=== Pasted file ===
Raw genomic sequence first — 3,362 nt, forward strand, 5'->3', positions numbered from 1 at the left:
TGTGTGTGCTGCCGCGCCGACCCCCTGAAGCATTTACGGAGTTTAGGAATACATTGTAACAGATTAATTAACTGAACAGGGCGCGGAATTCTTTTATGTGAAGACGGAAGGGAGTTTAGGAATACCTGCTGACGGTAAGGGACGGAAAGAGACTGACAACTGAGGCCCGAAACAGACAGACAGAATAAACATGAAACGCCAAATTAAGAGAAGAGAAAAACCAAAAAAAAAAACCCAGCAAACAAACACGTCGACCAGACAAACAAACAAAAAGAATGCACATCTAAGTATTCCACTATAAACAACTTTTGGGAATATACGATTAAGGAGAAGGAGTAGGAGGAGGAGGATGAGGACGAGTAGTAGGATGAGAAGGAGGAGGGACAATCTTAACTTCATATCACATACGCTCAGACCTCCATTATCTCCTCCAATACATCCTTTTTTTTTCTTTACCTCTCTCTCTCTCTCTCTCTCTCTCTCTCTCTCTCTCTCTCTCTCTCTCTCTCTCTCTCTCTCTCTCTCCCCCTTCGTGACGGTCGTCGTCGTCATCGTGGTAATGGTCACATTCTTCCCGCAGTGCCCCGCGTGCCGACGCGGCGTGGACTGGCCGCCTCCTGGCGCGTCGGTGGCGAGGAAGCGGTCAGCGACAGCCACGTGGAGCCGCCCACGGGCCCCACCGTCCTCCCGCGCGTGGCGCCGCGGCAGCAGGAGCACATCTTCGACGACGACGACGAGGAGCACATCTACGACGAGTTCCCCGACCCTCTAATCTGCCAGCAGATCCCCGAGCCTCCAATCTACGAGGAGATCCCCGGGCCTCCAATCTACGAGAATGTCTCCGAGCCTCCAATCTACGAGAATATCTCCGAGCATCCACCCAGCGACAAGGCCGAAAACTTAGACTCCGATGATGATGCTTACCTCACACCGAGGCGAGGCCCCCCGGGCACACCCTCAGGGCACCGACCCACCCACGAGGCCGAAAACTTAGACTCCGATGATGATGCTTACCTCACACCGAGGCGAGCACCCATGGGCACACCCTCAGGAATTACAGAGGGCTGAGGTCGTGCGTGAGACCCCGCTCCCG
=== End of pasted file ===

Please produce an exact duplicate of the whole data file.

Raw genomic sequence first — 3,362 nt, forward strand, 5'->3', positions numbered from 1 at the left:
TGTGTGTGCTGCCGCGCCGACCCCCTGAAGCATTTACGGAGTTTAGGAATACATTGTAACAGATTAATTAACTGAACAGGGCGCGGAATTCTTTTATGTGAAGACGGAAGGGAGTTTAGGAATACCTGCTGACGGTAAGGGACGGAAAGAGACTGACAACTGAGGCCCGAAACAGACAGACAGAATAAACATGAAACGCCAAATTAAGAGAAGAGAAAAACCAAAAAAAAAAACCCAGCAAACAAACACGTCGACCAGACAAACAAACAAAAAGAATGCACATCTAAGTATTCCACTATAAACAACTTTTGGGAATATACGATTAAGGAGAAGGAGTAGGAGGAGGAGGATGAGGACGAGTAGTAGGATGAGAAGGAGGAGGGACAATCTTAACTTCATATCACATACGCTCAGACCTCCATTATCTCCTCCAATACATCCTTTTTTTTTCTTTACCTCTCTCTCTCTCTCTCTCTCTCTCTCTCTCTCTCTCTCTCTCTCTCTCTCTCTCTCTCTCTCTCTCTCCCCCTTCGTGACGGTCGTCGTCGTCATCGTGGTAATGGTCACATTCTTCCCGCAGTGCCCCGCGTGCCGACGCGGCGTGGACTGGCCGCCTCCTGGCGCGTCGGTGGCGAGGAAGCGGTCAGCGACAGCCACGTGGAGCCGCCCACGGGCCCCACCGTCCTCCCGCGCGTGGCGCCGCGGCAGCAGGAGCACATCTTCGACGACGACGACGAGGAGCACATCTACGACGAGTTCCCCGACCCTCTAATCTGCCAGCAGATCCCCGAGCCTCCAATCTACGAGGAGATCCCCGGGCCTCCAATCTACGAGAATGTCTCCGAGCCTCCAATCTACGAGAATATCTCCGAGCATCCACCCAGCGACAAGGCCGAAAACTTAGACTCCGATGATGATGCTTACCTCACACCGAGGCGAGGCCCCCCGGGCACACCCTCAGGGCACCGACCCACCCACGAGGCCGAAAACTTAGACTCCGATGATGATGCTTACCTCACACCGAGGCGAGCACCCATGGGCACACCCTCAGGAATTACAGAGGGCTGAGGTCGTGCGTGAGACCCCGCTCCCG